Let’s face it – there are some features in WordPress which are unloved and rarely used. Ever used Press This? I’d love to see WordPress cutting out some bloat to make core lighter, and as a consequence easier to use. Here are my thoughts on what should be killed.
Sometimes code needs to change; without doing so you can end up with a non-consistent, bloated mess. When changing things such as functions and hooks however, you do have to consider backwards compatibility so that code which relies on the old things doesn’t just stop breaking without explanation.
In WooCommerce major releases we often have to deal with this problem – in this post I’ll explain how to deprecate code, and how we dealt with it whilst developing 2.1.
Last week at WordSesh there was a session all about the WooCommerce ecosystem. If you missed it, you can view it below:
Coen Jacobs also voiced his thoughts after being disconnected (#fail).
Unfortunately, as a developer-hermit I didn’t take part in this session, but I would like to give my thoughts anyway so here goes 🙂
Up until 2.1, each order had to be shipped via a single method with a single price. 2.1 changes that and allows each package to be quoted and shipped individually.
By default, each order is a package, so to get this new functionality to kick in you must split it into multiple packages first.
Filtering the packages
Each package has cart items, a total cost, applied coupons, and the destination:
Once items are placed into this package, the package is then filtered through the
woocommerce_cart_shipping_packages hook. This is where you can manipulate the packages and create more if needed.
Lets say for this example we have a regular items and a bulky item in our cart:
The bulky item cannot ship with regular items, so we give it a shipping class called ‘Bulky’ and then filter the packages to separate it out via some code:
This code puts bulky items in one package, and regular items in another – once done, during cart and checkout you will get a shipping section per-package, and each can be chosen independently:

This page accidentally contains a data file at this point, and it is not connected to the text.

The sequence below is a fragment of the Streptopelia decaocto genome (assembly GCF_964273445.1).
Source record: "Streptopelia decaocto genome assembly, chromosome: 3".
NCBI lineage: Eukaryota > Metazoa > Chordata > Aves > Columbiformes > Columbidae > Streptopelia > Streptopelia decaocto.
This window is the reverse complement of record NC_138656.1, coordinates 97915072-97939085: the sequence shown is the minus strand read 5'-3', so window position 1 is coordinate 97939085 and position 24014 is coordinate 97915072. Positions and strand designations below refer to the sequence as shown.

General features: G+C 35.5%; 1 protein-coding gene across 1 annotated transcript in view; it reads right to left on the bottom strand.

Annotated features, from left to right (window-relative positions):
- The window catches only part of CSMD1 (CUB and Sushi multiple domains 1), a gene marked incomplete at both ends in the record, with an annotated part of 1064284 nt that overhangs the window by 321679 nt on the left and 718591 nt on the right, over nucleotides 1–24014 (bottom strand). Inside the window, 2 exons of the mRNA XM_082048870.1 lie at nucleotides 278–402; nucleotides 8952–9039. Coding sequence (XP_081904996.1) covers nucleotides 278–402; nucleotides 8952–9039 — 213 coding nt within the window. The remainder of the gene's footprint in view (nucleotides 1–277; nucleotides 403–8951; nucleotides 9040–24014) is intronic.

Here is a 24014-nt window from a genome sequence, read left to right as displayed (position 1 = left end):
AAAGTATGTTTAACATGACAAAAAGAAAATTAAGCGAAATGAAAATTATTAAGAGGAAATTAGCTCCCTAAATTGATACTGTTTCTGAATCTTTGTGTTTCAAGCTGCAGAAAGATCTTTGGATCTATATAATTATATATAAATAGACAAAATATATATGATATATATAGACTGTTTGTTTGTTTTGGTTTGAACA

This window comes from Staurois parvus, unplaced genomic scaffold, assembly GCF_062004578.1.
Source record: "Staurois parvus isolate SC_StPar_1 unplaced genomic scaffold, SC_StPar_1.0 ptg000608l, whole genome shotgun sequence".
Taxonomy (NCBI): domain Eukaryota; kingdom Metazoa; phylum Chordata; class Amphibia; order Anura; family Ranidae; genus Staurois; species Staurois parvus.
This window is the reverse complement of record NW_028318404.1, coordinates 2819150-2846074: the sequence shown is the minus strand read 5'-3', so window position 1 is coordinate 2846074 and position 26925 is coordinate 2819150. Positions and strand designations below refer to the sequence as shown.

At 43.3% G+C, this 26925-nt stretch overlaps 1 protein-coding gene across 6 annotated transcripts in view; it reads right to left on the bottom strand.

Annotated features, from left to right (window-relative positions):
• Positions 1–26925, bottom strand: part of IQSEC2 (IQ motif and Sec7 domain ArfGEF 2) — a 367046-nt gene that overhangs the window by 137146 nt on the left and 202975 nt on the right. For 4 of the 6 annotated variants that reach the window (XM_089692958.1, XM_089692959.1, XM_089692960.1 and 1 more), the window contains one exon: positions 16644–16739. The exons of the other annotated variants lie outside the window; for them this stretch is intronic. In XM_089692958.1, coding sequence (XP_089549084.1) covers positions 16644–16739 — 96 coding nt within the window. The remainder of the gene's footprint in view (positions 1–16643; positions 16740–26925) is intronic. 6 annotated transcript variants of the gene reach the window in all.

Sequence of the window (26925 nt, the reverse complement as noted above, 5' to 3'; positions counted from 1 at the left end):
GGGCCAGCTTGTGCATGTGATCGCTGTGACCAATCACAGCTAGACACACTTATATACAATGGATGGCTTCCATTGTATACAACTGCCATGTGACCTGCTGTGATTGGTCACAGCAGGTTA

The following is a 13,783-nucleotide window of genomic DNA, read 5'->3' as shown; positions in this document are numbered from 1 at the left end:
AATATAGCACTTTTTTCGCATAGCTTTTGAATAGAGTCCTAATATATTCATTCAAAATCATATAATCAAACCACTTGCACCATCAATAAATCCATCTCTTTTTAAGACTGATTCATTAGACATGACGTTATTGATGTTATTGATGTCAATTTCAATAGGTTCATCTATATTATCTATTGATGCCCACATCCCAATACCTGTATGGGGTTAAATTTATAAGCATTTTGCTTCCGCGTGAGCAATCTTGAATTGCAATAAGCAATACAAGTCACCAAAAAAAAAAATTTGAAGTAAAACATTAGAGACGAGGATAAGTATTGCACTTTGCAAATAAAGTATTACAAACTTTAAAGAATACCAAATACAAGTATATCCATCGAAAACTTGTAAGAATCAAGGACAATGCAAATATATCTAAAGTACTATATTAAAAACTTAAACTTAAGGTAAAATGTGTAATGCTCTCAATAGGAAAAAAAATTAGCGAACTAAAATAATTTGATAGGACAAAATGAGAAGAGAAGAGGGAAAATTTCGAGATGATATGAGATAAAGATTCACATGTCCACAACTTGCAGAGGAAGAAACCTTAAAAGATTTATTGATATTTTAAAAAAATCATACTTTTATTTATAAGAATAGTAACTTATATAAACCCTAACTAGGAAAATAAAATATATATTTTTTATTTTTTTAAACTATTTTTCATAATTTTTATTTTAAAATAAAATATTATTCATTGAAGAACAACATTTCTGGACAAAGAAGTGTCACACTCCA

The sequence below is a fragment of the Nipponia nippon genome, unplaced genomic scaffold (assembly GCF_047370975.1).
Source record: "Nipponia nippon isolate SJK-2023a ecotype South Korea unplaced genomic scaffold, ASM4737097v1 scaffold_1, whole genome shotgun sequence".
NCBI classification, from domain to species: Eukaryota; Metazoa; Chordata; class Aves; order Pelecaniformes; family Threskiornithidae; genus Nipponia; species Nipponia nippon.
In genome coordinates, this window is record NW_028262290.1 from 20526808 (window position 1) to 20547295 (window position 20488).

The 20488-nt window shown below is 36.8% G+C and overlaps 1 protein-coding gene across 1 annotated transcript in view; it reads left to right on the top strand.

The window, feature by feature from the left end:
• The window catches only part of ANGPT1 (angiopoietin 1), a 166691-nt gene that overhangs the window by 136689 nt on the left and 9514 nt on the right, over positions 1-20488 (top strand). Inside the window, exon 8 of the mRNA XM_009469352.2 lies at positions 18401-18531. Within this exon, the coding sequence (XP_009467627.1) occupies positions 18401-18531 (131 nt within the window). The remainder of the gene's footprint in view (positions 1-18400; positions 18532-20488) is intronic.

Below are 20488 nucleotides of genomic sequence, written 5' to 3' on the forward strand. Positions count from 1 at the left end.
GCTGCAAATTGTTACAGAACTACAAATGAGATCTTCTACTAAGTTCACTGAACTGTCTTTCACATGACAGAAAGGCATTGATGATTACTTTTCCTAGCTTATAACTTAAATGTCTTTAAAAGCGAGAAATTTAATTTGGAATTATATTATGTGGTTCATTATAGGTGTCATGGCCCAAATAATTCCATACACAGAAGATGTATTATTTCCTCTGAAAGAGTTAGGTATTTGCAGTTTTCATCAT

Limiting available methods for a package
Each package can now also be marked to ‘ship via’ a method of your choosing. This is useful if certain packages can only be shipped by certain methods.
For this example, lets ensure bulky items are only shipped via flat rate, and not shipped for free.
Notice the ‘ship_via’ row which has been added. Now during cart and checkout, only flat rate will be allowed for the bulky items:
After an order is placed, this is displayed in the backend like this:
So how can this new feature be used? Here are some example use cases:
- Shipping method restrictions
- Per product shipping with a different selectable method per product
- True per-product shipping costs
- Shipping per class
- Free shipping for qualifying products only, not the whole cart
Right now its obviously only do-able via code, but I plan on building some extra functionality into the per-product shipping plugin to use this at some point, and I’m sure someone will make a UI for this eventually 🙂
I think it’s great to see what tools other people in your industry use day to day. You can learn new techniques, discover new apps, and improve your own workflow by looking. Coen Jacobs recently shared his setup, so I thought it would be good to share mine too. Even though pretty much we do the same thing, we’re both pretty different when it comes to workflow.
Most developers agree the donation model isn’t great (giving the plugin away for free and requesting, not requiring, a small donation as a sign of support).
Arguably the best alternative is freemium model (where you have a free plugin and build premium functionality plugins around it) which is growing in popularity and is used by plugins such as WooCommerce and EDD.
Freemium may not be suitable for all plugins however, as some may not have many features which you can make premium, or you may just want to avoid the burden of supporting users who’ve purchased a premium product (who’s expectations for support may be far greater).
One of my plugins, Download Monitor, has always been donation based and free on WordPress.org. Although there is space for a few premium extensions, I’ve not had the capacity nor will to build them yet. When I rewrote the core plugin however, I did take out a feature I deemed to be bloat and made it separate – but not premium, as I thought users would react badly to a previously core feature being made paid-for after an update. Instead I made it “pay what you want”.
If you are building a complex plugin, or one which needs it’s own database tables, you’ll likely be installing all kinds of things during activation or first run. Uninstalling your data however may be an after thought.
In this post I’ll explain techniques you can use to install and remove your data to keep things tidy, should the user decide they no longer want your plugin.
WP Job Manager is one of my side projects which I’m having a lot of fun with at the moment.
This week the plugin passed 20,000 downloads which is a nice milestone to reach – so far I’ve done little marketing and just built it up slowly, so it’s great to see it growing in popularity naturally (which also allows me to keep up with support and feature requests).